This should include full and part-time earnings and temporary employees as well as those on fixed-term contracts. This gives the most complete picture across the whole workforce of any gender pay inequalities.

Look at gender alongside other characteristics

Take an intersectional approach, for example break down gender data by age, ethnicity, and disability. Combining gender data with other protected characteristics highlights the further challenges faced by minority groups as these overlap and create different experiences of inequality.

Break down the data in different ways

This could include looking at the part-time pay gap figures and by grade and department. Also doing a comparison of full-time and part-time figures to encourage fuller analysis. The part-time gender pay gap can highlight if women are concentrated in part-time, lower paid roles.

It is possible for organisations to have a low overall gender pay gap figure but for women to be clustered in lower grades and under-represented in senior positions, such as in the NHS and social care.

Develop an action plan

Clearly set out areas for improvement supported by a SMART action plan (specific, measurable, attainable, relevant and time-limited).

Further information on analysing gender pay gap figures and why it is important

More women than men work in part-time roles, with part-time work often lower paid with fewer opportunities for progression. This means the gender pay gap is more apparent when comparing women’s average hourly part-time wage versus men’s average hourly full-time wage.

This can be analysed further by breaking down the data by grade to identify where part-time posts are concentrated and opportunities for part-time staff to progress into other roles, for example through flexible working and better training opportunities.

Hybrid and flexible working practices may also benefit women by allowing them to work full-time when they were previously unable to do so. It will be important for public bodies to monitor the impact of Covid-19 on working patterns and the impact it has on the gender pay gap.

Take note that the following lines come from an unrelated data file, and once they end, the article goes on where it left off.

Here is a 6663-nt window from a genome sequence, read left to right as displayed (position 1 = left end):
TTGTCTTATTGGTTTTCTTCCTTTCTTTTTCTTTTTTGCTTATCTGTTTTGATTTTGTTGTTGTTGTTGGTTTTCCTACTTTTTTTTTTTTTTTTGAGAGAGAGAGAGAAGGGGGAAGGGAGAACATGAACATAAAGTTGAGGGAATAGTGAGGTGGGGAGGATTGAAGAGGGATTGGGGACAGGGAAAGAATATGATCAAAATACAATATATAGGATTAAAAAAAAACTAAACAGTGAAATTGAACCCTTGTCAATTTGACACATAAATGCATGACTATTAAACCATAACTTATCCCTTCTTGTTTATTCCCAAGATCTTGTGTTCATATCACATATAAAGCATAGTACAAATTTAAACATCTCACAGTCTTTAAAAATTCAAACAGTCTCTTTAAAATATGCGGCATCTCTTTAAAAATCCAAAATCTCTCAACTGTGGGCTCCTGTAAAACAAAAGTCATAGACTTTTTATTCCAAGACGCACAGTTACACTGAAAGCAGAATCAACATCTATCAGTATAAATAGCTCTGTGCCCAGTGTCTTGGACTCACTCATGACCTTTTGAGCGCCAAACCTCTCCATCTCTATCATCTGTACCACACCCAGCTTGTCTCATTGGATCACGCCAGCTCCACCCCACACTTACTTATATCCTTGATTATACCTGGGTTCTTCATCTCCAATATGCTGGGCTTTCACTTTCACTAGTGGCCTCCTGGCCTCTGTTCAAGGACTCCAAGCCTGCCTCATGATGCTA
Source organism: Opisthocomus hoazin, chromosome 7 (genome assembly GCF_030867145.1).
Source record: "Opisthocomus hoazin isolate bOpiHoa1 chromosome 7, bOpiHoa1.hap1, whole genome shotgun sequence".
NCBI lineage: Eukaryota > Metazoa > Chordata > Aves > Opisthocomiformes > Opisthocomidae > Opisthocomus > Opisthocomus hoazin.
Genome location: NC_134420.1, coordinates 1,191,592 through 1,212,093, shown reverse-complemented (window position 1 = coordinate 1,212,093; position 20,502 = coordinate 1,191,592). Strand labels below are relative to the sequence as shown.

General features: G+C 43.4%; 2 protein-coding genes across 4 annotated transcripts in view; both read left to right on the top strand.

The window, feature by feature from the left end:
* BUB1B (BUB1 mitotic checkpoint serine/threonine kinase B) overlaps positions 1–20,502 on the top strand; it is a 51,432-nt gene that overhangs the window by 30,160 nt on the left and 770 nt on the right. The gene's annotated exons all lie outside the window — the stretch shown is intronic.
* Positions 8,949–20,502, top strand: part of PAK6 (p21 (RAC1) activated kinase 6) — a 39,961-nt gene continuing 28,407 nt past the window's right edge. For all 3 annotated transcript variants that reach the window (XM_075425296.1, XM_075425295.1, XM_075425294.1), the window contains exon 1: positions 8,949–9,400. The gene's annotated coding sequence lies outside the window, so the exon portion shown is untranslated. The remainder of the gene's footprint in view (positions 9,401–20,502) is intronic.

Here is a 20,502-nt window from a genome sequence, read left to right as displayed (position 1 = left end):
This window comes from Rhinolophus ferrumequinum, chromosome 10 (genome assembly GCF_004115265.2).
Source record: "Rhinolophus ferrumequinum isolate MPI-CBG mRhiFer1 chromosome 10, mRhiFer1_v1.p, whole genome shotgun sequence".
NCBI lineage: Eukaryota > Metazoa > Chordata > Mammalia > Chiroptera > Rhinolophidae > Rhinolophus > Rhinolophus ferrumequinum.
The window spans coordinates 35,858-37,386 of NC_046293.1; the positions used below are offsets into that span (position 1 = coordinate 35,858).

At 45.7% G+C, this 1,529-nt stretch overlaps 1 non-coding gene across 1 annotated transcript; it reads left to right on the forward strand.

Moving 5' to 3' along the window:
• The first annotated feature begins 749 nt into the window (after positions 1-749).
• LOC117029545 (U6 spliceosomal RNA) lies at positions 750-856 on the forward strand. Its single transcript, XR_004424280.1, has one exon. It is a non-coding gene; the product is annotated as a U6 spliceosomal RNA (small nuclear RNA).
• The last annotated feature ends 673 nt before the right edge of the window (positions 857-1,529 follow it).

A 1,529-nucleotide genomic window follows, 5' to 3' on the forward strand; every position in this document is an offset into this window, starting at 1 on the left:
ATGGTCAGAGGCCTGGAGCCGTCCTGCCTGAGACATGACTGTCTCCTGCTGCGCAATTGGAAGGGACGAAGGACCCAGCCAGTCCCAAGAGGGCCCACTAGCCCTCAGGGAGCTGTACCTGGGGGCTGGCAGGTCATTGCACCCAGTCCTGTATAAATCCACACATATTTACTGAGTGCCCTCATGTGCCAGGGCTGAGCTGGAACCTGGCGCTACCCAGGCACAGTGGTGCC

The gender pay gap varies significantly by age, with women over 40 and black and minority ethnic women seeing a widening pay gap. Looking at other characteristics alongside gender means issues within different groups of women can be identified and addressed that would otherwise not be apparent by looking at gender alone.

Public Sector Equality Duty (PSED)

The Equality Act 2010 (Specific Duties) (Scotland) Regulations 2012 sets out equality duties for the public sector in Scotland requiring them to:

  • report on mainstreaming the equality duty
  • publish equality outcomes and report progress
  • assess and review policies and practices
  • gather and use employee information
  • use information on members or board members gathered by the Scottish Ministers
  • publish gender pay gap information (where they have at least 20 employees)
  • publish statements on equal pay (where they have at least 20 employees)
  • consider award criteria and conditions in relation to public procurement
  • publish in a way that is accessible.

The Equality and Human Rights Commission (EHRC) is an independent statutory regulator established by the Equality Act 2006 and is responsible for enforcing the Equality Act 2010. It has published guidance explaining what public authorities need to do to meet the requirements of the general equality duty and the specific duties.

The Scottish Government is reviewing the PSED and carried out a consultation in early 2022. A summary of consultation responses and proposals for improvements were published in December 2022. A common theme was a call for clear and comprehensive guidance for listed authorities. In relation to pay gap reporting, there is a proposal to extend this to include ethnicity and disability. The intention is that any regulatory changes will come into force in 2025.

Links to further information